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Researchers Demo Hack Against African Micro-Finance Accounts 52

Posted by timothy
from the and-such-small-portions dept.
mask.of.sanity writes "Security researchers have shown how to raid Africa micro-finance bank accounts en masse using fake audio one time passwords. The banks use audio one-time passwords to authenticate users logging into their accounts, but failed to implement properly security controls across numerous systems. Crucially, the researchers did not reveal how they cracked the encryption in order to protect users."
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Researchers Demo Hack Against African Micro-Finance Accounts

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  • by crazyjj (2598719) * on Monday February 04, 2013 @10:22AM (#42785013)

    I know this is somewhat off-topic, but I was a big supporter of the whole micro-finance thing at one time myself. Sounds like a great idea and all, right? But then I saw former micro-financier Hugh Sinclair's BookTv segment [booktv.org] and read his book [amazon.com] and it opened my eyes to how much of this micro-finance fad has become a feeding ground for scammers, con men, and other vultures in the countries they're ostensibly supposed to be helping--and how much corruption there is in many of these "charitable" non-profits and financiers that sell the idea of micro-finance to well-meaning supporters.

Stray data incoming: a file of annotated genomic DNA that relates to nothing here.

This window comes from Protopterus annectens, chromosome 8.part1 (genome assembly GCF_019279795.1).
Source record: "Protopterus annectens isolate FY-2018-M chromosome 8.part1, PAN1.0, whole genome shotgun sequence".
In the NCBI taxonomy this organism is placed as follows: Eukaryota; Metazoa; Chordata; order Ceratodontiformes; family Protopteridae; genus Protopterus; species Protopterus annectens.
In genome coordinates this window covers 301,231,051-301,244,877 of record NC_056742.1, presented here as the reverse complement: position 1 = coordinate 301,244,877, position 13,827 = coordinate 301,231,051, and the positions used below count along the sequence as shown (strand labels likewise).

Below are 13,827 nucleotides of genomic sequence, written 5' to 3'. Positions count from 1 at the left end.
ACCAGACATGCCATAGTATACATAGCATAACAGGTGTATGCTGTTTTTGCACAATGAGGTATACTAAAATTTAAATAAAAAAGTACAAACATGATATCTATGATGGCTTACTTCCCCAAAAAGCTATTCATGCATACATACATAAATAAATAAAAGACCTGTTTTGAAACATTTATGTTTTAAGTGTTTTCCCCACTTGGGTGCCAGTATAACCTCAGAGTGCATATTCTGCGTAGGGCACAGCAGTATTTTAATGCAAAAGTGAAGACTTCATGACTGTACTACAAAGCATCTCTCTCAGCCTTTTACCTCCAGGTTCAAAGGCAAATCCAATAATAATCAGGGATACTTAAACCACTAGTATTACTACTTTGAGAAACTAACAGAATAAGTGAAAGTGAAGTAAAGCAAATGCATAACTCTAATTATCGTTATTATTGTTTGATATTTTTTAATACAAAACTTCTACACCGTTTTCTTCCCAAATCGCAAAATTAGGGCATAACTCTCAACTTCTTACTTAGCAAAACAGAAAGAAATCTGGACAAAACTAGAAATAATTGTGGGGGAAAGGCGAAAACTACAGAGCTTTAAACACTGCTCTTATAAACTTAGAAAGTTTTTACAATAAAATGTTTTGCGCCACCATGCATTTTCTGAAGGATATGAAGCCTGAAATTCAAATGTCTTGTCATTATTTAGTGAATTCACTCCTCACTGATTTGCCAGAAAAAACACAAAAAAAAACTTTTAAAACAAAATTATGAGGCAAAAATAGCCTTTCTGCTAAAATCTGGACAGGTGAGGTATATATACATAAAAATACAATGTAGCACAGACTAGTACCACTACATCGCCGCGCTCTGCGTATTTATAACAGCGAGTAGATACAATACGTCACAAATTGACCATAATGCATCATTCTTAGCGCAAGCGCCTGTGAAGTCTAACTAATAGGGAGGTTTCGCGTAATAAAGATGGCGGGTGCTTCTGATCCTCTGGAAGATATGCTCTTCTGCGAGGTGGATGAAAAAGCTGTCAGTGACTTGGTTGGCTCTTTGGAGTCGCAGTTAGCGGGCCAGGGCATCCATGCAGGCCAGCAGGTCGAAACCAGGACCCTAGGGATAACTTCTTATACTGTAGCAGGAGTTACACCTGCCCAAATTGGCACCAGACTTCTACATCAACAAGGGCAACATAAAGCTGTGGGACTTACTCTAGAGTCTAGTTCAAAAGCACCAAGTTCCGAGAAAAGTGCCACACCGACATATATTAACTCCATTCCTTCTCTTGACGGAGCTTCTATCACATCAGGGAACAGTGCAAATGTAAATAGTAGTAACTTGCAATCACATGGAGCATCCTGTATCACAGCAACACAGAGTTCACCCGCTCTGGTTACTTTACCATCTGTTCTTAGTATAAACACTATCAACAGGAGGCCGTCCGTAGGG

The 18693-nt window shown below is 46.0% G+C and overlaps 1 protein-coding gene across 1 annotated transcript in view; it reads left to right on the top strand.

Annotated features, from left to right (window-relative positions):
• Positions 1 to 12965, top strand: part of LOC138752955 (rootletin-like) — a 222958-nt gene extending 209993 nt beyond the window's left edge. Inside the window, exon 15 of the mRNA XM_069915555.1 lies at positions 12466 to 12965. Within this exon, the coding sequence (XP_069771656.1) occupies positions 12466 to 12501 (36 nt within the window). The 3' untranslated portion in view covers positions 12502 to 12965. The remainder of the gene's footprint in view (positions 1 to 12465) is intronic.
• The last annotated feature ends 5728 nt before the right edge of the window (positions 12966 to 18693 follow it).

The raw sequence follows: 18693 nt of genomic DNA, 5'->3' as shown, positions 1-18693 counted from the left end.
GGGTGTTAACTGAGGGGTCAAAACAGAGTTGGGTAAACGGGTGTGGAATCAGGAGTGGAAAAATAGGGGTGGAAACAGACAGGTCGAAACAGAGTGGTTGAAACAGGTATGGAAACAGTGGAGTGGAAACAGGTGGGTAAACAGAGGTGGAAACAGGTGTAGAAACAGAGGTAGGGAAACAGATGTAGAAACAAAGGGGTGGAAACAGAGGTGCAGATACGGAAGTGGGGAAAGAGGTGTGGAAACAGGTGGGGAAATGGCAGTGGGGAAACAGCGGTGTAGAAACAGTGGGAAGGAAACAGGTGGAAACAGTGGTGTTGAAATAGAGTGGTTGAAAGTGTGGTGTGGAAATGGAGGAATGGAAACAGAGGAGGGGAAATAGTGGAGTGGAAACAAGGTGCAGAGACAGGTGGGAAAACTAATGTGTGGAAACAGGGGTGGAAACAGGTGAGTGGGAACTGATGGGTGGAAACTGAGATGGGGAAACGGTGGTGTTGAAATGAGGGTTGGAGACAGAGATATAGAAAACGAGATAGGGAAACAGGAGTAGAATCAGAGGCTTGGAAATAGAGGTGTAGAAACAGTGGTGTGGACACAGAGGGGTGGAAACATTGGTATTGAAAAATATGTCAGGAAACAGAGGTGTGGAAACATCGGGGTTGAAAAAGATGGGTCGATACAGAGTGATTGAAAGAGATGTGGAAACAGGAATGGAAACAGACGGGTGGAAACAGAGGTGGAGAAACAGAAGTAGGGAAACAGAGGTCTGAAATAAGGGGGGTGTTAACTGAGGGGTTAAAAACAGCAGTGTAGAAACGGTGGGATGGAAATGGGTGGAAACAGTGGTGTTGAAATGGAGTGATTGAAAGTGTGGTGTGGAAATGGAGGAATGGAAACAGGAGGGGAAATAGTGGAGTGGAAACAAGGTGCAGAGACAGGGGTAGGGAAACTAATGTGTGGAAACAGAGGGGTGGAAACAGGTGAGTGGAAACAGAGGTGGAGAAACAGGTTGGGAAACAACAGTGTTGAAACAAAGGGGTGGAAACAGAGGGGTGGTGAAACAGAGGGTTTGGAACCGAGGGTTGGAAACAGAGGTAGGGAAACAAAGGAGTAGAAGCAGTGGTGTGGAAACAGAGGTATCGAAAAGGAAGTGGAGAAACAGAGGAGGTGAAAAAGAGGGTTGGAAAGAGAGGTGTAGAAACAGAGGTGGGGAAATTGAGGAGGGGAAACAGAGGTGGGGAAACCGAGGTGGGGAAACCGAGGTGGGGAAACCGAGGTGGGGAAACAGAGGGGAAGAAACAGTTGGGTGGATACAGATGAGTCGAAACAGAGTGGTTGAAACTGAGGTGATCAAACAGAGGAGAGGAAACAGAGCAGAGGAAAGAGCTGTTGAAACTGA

Again, I know it's not directly related to the hack. But every time micro-finance comes up, I like to point out this info--since the vast majority of people still think of the subject in very naive and rosy terms, oblivious to the deep corruption that has become so pervasive in its execution.

  • by Trepidity (597) <delirium-slashdo ... org minus author> on Monday February 04, 2013 @10:38AM (#42785145)

    I think this is on a slightly different use of the term "microfinance", though there's overlap. The books you link are about microcredit [wikipedia.org] specifically, a hyped-up approach to poverty reduction based on very small loans spread throughout a community, which Grameen Bank [wikipedia.org] made famous. But the kind of microfinance this article talks about is more about regular banking: accounts and transactions, usually via a mobile phone. It's become popular in Africa because of the lack of traditional financial networks, and the increasing ubiquity of mobile phones as the main link into modern systems.

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